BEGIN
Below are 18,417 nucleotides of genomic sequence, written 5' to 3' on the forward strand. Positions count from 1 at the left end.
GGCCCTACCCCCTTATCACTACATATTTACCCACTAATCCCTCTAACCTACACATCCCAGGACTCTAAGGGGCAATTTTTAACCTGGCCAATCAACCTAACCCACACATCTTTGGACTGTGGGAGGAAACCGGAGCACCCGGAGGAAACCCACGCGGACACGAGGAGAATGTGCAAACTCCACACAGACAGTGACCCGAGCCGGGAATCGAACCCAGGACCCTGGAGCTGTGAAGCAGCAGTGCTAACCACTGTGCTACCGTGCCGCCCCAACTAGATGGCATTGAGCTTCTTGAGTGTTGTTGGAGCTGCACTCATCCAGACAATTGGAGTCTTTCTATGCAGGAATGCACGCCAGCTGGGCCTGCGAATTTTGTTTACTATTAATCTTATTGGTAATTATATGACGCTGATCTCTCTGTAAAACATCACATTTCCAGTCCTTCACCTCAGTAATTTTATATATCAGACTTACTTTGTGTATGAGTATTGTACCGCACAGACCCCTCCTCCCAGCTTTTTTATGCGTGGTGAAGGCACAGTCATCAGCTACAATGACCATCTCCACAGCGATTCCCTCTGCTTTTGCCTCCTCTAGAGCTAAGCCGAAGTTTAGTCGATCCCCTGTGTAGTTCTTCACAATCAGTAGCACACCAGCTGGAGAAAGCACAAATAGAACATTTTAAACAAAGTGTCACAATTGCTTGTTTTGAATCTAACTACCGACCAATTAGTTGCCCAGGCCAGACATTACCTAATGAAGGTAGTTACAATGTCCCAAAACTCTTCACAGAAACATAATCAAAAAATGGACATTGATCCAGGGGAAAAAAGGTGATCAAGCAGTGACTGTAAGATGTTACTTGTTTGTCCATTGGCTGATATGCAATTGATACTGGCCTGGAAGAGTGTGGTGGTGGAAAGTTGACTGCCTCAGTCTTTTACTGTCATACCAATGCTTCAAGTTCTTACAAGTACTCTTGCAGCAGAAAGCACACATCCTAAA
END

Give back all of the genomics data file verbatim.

Below are 18,417 nucleotides of genomic sequence, written 5' to 3' on the forward strand. Positions count from 1 at the left end.
GGCCCTACCCCCTTATCACTACATATTTACCCACTAATCCCTCTAACCTACACATCCCAGGACTCTAAGGGGCAATTTTTAACCTGGCCAATCAACCTAACCCACACATCTTTGGACTGTGGGAGGAAACCGGAGCACCCGGAGGAAACCCACGCGGACACGAGGAGAATGTGCAAACTCCACACAGACAGTGACCCGAGCCGGGAATCGAACCCAGGACCCTGGAGCTGTGAAGCAGCAGTGCTAACCACTGTGCTACCGTGCCGCCCCAACTAGATGGCATTGAGCTTCTTGAGTGTTGTTGGAGCTGCACTCATCCAGACAATTGGAGTCTTTCTATGCAGGAATGCACGCCAGCTGGGCCTGCGAATTTTGTTTACTATTAATCTTATTGGTAATTATATGACGCTGATCTCTCTGTAAAACATCACATTTCCAGTCCTTCACCTCAGTAATTTTATATATCAGACTTACTTTGTGTATGAGTATTGTACCGCACAGACCCCTCCTCCCAGCTTTTTTATGCGTGGTGAAGGCACAGTCATCAGCTACAATGACCATCTCCACAGCGATTCCCTCTGCTTTTGCCTCCTCTAGAGCTAAGCCGAAGTTTAGTCGATCCCCTGTGTAGTTCTTCACAATCAGTAGCACACCAGCTGGAGAAAGCACAAATAGAACATTTTAAACAAAGTGTCACAATTGCTTGTTTTGAATCTAACTACCGACCAATTAGTTGCCCAGGCCAGACATTACCTAATGAAGGTAGTTACAATGTCCCAAAACTCTTCACAGAAACATAATCAAAAAATGGACATTGATCCAGGGGAAAAAAGGTGATCAAGCAGTGACTGTAAGATGTTACTTGTTTGTCCATTGGCTGATATGCAATTGATACTGGCCTGGAAGAGTGTGGTGGTGGAAAGTTGACTGCCTCAGTCTTTTACTGTCATACCAATGCTTCAAGTTCTTACAAGTACTCTTGCAGCAGAAAGCACACATCCTAAA